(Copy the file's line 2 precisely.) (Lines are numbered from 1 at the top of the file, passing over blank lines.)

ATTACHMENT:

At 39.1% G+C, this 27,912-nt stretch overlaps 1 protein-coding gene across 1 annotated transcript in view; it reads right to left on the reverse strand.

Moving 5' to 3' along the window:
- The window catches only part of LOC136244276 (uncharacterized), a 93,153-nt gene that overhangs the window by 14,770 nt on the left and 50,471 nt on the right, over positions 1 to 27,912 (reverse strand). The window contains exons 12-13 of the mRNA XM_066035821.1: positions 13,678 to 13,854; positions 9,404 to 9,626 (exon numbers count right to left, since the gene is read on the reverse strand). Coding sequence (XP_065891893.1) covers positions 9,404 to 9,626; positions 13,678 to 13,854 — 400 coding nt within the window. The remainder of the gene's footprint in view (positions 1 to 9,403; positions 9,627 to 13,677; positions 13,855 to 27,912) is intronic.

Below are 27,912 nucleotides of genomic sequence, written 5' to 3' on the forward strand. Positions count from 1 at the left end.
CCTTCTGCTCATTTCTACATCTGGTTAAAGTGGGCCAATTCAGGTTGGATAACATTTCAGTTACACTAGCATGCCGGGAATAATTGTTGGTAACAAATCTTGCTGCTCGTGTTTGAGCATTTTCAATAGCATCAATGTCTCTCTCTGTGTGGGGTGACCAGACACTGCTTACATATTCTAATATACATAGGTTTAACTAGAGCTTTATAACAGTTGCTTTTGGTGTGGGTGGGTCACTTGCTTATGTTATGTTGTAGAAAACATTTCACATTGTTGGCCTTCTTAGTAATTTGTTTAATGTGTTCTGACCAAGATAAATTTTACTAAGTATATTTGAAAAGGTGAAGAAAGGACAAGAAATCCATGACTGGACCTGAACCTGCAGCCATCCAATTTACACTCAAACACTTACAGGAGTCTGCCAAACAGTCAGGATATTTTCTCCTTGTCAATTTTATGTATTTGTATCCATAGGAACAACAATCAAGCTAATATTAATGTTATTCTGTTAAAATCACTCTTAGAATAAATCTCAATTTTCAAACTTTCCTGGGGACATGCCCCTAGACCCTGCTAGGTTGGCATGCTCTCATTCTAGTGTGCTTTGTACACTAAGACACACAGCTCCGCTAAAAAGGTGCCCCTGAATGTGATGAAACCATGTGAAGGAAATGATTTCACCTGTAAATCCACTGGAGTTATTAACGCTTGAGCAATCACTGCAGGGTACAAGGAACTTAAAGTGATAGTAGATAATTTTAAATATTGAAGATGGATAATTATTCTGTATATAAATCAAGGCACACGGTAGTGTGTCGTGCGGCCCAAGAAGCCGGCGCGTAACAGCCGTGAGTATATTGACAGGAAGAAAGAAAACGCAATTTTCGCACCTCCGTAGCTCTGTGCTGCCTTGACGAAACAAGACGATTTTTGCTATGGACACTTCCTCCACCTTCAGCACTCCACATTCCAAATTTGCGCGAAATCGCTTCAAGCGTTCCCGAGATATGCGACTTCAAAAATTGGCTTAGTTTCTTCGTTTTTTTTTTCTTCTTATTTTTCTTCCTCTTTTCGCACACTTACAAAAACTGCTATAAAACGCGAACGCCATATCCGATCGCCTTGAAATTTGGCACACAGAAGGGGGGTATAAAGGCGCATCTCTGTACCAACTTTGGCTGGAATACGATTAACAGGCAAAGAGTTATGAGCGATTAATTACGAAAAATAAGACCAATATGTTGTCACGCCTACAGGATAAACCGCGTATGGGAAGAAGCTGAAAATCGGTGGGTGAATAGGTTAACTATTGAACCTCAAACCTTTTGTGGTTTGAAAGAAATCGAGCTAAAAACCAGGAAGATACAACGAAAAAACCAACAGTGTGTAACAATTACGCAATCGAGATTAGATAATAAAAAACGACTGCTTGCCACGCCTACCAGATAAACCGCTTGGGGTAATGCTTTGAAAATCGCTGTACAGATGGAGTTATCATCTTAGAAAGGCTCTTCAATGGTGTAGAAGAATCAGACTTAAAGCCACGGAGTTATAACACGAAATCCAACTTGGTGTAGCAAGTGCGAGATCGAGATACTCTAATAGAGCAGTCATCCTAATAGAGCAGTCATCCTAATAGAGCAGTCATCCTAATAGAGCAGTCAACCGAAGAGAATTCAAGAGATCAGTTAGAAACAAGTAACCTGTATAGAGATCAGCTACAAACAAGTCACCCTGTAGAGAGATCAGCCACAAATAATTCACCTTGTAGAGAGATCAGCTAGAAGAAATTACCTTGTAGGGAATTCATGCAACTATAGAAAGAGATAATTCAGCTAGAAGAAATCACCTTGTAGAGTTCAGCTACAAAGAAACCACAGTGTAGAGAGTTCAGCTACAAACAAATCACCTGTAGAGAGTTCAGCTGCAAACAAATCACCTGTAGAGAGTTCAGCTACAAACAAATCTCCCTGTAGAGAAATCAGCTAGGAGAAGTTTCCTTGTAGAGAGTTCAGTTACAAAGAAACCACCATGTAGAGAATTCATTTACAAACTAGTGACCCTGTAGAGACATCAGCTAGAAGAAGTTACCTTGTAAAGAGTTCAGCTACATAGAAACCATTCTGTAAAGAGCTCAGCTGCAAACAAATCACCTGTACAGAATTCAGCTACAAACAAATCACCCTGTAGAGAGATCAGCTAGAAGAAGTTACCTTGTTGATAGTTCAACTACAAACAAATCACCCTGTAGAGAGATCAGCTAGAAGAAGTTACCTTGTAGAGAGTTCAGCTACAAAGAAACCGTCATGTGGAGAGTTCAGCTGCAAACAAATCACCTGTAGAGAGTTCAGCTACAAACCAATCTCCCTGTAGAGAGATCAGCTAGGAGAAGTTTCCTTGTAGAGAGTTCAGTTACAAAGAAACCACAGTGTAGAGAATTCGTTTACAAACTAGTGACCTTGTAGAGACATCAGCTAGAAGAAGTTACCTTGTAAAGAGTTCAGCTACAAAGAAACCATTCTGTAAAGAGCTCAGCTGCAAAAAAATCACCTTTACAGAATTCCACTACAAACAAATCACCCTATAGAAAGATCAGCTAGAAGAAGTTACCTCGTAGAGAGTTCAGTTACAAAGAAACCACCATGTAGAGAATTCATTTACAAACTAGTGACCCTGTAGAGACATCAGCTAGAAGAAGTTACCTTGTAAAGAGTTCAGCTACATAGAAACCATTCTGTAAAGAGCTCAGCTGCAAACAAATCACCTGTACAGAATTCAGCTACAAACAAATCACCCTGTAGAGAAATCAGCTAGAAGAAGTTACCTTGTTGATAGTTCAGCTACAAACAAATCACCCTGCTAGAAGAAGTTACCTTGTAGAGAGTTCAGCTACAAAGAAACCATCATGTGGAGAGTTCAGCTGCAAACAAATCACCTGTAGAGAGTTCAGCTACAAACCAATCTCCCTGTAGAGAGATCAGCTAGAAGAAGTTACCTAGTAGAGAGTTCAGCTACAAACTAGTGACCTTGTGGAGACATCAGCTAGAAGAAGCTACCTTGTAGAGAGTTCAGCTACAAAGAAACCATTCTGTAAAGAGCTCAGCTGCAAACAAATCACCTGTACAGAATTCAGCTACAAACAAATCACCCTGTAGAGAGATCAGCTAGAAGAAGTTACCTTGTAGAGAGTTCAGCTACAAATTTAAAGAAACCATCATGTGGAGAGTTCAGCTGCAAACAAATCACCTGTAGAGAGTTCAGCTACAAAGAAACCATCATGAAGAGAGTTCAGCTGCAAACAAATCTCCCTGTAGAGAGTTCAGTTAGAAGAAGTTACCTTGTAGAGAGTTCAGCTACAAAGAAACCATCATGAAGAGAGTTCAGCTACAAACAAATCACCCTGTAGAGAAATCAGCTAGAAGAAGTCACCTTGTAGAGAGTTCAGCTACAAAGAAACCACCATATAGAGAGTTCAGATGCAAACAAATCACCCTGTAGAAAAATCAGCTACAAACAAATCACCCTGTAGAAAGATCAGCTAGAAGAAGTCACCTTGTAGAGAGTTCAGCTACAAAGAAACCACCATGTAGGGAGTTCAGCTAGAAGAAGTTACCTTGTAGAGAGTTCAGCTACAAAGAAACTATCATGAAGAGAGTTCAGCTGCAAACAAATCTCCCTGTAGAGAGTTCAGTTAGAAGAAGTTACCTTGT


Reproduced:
Moving 5' to 3' along the window: